Tuesday, October 12, 2010

Voters crave authenticity; Chris Christie is an authentic man

N.J. Gov. Chris Christie (right) continues his whirlwind national tour to stump for GOP gubernatorial, senate and House candidates, using his star power to raise money for fellow Republicans. Today he appeared here for Pennsylvania gubernatorial candidate Tom Corbett.

As a child, Gov. Chris Christie dreamed of going to the Pennsylvania town that hosts the Little League World Series. Monday, he made it there.

"As a 12-year-old, I always wanted to come to Williamsport. It’s taken me 36 years to get here, but I have arrived,’’ Christie said.

Although it wasn’t quite the same as playing for a championship Little League team, Christie was something of an all-star when he walked into a small Republican campaign office in this small, working-class city to the cheers of about 75 people. He was there to campaign for Pennsylvania Republican gubernatorial candidate Tom Corbett, the state’s elected attorney general and, like Christie, a former U.S. attorney.

With just three weeks to go before Election Day, Corbett has been leading in the polls against Democrat Dan Otorano. But Christie was the main attraction at this event, where locals familiar with the tough-talking, Jersey guy governor from cable news shows and viral internet videos rushed to shake his hand. Many thought should run for president in 2012, no matter how many times he says he’s not interested.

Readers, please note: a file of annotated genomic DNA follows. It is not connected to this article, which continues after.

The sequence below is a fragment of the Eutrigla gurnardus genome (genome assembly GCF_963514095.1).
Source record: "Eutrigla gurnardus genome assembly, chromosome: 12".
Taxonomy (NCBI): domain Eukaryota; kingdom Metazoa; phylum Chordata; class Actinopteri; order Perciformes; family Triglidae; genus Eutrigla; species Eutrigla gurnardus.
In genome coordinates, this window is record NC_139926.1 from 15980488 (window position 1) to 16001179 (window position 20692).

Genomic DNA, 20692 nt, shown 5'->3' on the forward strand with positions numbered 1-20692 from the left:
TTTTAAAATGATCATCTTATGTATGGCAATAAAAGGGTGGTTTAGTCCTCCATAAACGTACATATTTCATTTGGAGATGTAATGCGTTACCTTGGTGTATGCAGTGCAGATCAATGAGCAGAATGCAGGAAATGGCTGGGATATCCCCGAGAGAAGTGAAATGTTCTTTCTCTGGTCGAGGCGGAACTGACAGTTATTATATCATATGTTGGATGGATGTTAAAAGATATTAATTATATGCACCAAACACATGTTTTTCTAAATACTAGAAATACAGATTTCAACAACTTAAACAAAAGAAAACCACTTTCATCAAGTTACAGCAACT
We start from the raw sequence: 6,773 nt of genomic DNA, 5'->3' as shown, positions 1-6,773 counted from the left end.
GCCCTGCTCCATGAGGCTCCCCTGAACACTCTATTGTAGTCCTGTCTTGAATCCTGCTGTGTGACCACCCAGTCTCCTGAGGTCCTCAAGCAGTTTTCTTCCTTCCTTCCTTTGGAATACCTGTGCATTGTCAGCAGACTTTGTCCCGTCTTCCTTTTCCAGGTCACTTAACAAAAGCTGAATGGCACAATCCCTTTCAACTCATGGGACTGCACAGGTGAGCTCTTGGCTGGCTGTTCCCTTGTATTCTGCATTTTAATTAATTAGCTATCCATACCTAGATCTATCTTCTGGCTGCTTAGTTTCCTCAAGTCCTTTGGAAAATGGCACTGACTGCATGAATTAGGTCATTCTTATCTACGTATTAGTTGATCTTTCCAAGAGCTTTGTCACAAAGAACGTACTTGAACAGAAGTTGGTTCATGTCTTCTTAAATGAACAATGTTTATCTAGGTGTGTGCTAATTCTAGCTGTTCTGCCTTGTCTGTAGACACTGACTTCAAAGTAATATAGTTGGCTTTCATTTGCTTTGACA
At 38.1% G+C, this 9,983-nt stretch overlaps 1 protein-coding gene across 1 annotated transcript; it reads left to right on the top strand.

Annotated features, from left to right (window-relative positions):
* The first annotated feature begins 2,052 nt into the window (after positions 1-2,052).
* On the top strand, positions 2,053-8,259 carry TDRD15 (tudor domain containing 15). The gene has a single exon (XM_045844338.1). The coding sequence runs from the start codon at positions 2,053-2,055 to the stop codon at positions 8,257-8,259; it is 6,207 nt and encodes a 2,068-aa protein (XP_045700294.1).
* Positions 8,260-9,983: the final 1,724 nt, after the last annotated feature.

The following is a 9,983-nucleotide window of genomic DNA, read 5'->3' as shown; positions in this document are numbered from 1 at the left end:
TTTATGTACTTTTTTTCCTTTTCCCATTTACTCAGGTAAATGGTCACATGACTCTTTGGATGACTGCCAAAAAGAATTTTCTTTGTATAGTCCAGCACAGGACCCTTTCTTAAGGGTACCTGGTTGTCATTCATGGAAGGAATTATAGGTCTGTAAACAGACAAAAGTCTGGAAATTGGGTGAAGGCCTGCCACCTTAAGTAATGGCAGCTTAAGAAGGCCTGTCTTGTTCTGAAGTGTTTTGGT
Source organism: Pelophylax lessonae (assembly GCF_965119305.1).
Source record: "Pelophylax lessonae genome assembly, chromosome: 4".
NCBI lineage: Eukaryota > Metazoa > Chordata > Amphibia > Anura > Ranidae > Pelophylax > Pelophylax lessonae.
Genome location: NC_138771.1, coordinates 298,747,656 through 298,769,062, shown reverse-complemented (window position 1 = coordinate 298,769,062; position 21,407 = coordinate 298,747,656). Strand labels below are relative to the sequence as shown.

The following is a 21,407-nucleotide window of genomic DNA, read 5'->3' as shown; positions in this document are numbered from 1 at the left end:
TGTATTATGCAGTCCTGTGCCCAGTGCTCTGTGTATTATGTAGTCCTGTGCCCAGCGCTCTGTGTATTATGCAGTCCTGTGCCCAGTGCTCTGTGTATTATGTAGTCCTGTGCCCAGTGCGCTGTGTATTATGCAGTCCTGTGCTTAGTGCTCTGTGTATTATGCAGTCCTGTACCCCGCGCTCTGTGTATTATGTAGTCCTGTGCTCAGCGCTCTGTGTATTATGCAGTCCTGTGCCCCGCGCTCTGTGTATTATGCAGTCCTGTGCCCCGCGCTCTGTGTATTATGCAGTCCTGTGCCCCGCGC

Cynthia Furey, 61, stopped Christie on his way out to take a picture with him. She called Christie "our savior" and told him he should run for president.

"He’s authentic. He just tells it like it is. He’s a real person – down to earth," Furey, a retired pre-school teacher who lives in nearby Cogan Station, Pa., said. Furey shrugged at Christie’s unequivocal statements that he’s not running for higher office. "They always say that," she said.

The rally was the latest stop for Christie, who has spent much of the last month on the stump to drum up publicity and raise money for Republican candidates across the country.

Talk of Christie as a presidential contender has only grown with his travels. On Friday, conservative firebrand Ann Coulter joined the chorus, saying Christie has to run for president "for his country." On Saturday, Christie topped a presidential straw poll at a Virginia tea party group’s convention, garnering 15 percent of 1,560 votes cast to edge out Rep. Ron Paul (R-Tex.), former Alaska Gov. Sarah Palin and former House Speaker Newt Gingrich.

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